The Bucs have conducted eight practices since the start of training camp, each one revealing more about what Tampa Bay will be this season. Along the way, unexpected facts have been uncovered. No one is shocked by the remarkable performance of receiver Vincent Jackson or the fleet feet of running back Doug Martin. But not everything that has been seen was as predictable. A look at the five biggest surprises at the halfway point of training camp, 2C
Dallas Clark, TE
In an NFL offseason when big-name players such as Peyton Manning changed uniforms, the move of one of Manning's favorite targets to Tampa Bay only briefly made headlines. Even here, the signing of Clark was overshadowed by the megadeals given to WR Vincent Jackson, G Carl Nicks and CB Eric Wright. But if what we've seen so far is any indication, Clark just might make people stop and take notice. He looks fine physically for a guy who has played sparingly the past two seasons (he has missed 15 of a combined possible 32 games in 2010 and 2011). And here's a telling fact: He hasn't missed one practice with the Bucs, barely taking breaks during workouts, even at 33 years old. The Colts' No. 1 pick in 2003 out of Iowa was a safety blanket for Manning for nine years with Indy, and it seems Bucs QB Josh Freeman believes Clark could be his. He wins matchups with linebackers, runs good routes and is catching intermediate passes with more yards after the catch. Already, Jackson's presence alone has put defenses on alert. Can Clark also become a weapon? Everything he has done so far in camp suggests he will. And here's a bonus: He's a fabulous locker room presence, seeing his role as "being just a positive influence, a role model for our tight ends and a leader for our team."
Quincy Black, LB
Linebacker is one of those positions that is difficult to evaluate before teams play actual games, but, for now, Black looks like he could be a factor in the defense. He had the occasional big game during the past few seasons, but even he will admit he hasn't had nearly the kind of consistent impact nor splash plays the team was counting on when it re-signed him to a $29 million deal last year. In this camp, Black has been active in pass coverage, knocking down passes across the middle. And defensive coordinator Bill Sheridan seems willing to let Black do what he's best at: pursue. The sixth-year veteran out of New Mexico said he's being asked to do less reading in this scheme, and it's no coincidence he seems to be making more plays.
Myron Lewis, CB
The lack of production out of Lewis, the team's 2010 third-round draft choice, has been alarming so far. The cornerback blames injuries as the main reason he has been unable to contribute — he has battled hamstring pulls and other problems — but Lewis has been disappointing, even when healthy. Often, he has been left inactive on game days. But he is taking advantage of prime opportunities in this camp. With key backup E.J. Biggers out with a broken foot and starter Eric Wright working through a stiff back, Lewis has taken numerous snaps with the first-team defense. The 6-2, 203-pound Vanderbilt product is doing a better job using his size, clearly his best asset. He has even had success against WR Vincent Jackson in one-on-one coverage, although Jackson has more than evened the score. "It's always frustrating when you're out there watching everyone play and you can't play," Lewis said. "It's kind of depressing." Maybe that's about to change.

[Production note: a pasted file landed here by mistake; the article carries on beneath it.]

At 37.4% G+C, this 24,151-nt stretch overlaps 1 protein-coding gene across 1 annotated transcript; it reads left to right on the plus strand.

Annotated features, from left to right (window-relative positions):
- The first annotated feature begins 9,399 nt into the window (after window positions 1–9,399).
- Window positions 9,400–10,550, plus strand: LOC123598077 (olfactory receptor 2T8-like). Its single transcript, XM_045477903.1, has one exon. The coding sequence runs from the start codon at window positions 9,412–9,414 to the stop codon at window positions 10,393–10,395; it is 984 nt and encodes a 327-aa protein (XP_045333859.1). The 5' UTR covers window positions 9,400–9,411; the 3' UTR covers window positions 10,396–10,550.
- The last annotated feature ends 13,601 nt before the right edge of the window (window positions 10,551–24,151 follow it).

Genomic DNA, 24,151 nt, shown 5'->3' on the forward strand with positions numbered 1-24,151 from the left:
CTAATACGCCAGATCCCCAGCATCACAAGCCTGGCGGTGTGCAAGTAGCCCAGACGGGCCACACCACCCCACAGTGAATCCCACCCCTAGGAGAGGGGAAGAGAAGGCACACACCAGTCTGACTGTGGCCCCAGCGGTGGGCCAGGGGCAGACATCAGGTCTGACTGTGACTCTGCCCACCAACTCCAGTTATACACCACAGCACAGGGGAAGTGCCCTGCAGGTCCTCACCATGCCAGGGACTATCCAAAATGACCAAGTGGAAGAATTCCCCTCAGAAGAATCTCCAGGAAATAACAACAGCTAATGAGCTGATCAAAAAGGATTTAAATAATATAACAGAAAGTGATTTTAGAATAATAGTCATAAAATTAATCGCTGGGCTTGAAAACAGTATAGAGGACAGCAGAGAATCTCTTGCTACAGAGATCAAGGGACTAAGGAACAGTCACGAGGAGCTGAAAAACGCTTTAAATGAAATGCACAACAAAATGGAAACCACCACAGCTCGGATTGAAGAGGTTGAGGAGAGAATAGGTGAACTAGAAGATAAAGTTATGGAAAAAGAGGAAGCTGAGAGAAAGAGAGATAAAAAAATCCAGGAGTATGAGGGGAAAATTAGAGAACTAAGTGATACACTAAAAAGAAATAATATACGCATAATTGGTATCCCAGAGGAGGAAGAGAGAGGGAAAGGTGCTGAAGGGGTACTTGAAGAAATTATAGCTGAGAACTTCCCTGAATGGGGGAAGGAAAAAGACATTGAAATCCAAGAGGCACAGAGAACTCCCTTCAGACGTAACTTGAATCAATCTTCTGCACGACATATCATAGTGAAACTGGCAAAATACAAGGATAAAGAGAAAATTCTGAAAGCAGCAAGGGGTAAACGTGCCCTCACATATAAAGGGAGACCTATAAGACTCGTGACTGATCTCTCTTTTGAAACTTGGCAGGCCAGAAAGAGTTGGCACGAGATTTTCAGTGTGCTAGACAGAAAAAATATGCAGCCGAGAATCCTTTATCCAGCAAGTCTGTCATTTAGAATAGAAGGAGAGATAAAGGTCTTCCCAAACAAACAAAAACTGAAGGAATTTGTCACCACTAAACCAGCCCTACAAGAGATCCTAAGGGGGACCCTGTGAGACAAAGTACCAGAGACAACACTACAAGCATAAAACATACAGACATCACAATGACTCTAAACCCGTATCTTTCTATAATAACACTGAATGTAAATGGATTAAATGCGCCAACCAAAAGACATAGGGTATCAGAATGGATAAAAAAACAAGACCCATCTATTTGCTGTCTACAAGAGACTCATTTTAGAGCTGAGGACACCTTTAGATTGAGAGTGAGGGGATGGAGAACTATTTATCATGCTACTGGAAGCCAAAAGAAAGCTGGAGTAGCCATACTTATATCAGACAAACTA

Demar Dotson, OT
Can you imagine the reaction of coach Greg Schiano and GM Mark Dominik when LT Donald Penn called the other week to say he had sustained an offseason calf injury? Hearts probably sunk throughout One Buc Place. But there's good news on two fronts: Penn will be back soon, it appears. And in the meantime, his replacement, Dotson, is showing promise. The fourth-year player, undrafted out of Southern Miss, has almost no experience at left tackle (he has been a backup right tackle). His basketball background is evident watching him play the position. That's not to say the team would happily enter the season with Dotson protecting QB Josh Freeman's blind side, but it might have discovered some depth at tackle.
Dan Orlovsky, QB
The Bucs, mercifully, don't have a quarterback controversy. But if Josh Freeman has to miss time, maybe the offense won't totally collapse with backup Dan Orlovsky under center. He's still just 2-8 as a starter, but the 28-year-old entering his eighth season has a reliably strong arm that gives him a chance to be effective. Relegated to the 2-14 Colts last season, Orlovsky actually completed a slightly higher percentage of his passes than Freeman (63.2 to 62.8) in 2011. In training camp, he has shown an ability to deliver the ball on time and with accuracy. "I knew I wasn't going to make it anywhere in this league with my legs," he joked, "so I take care of my arm and it gets me where it needs to go. I throw it to the open guy."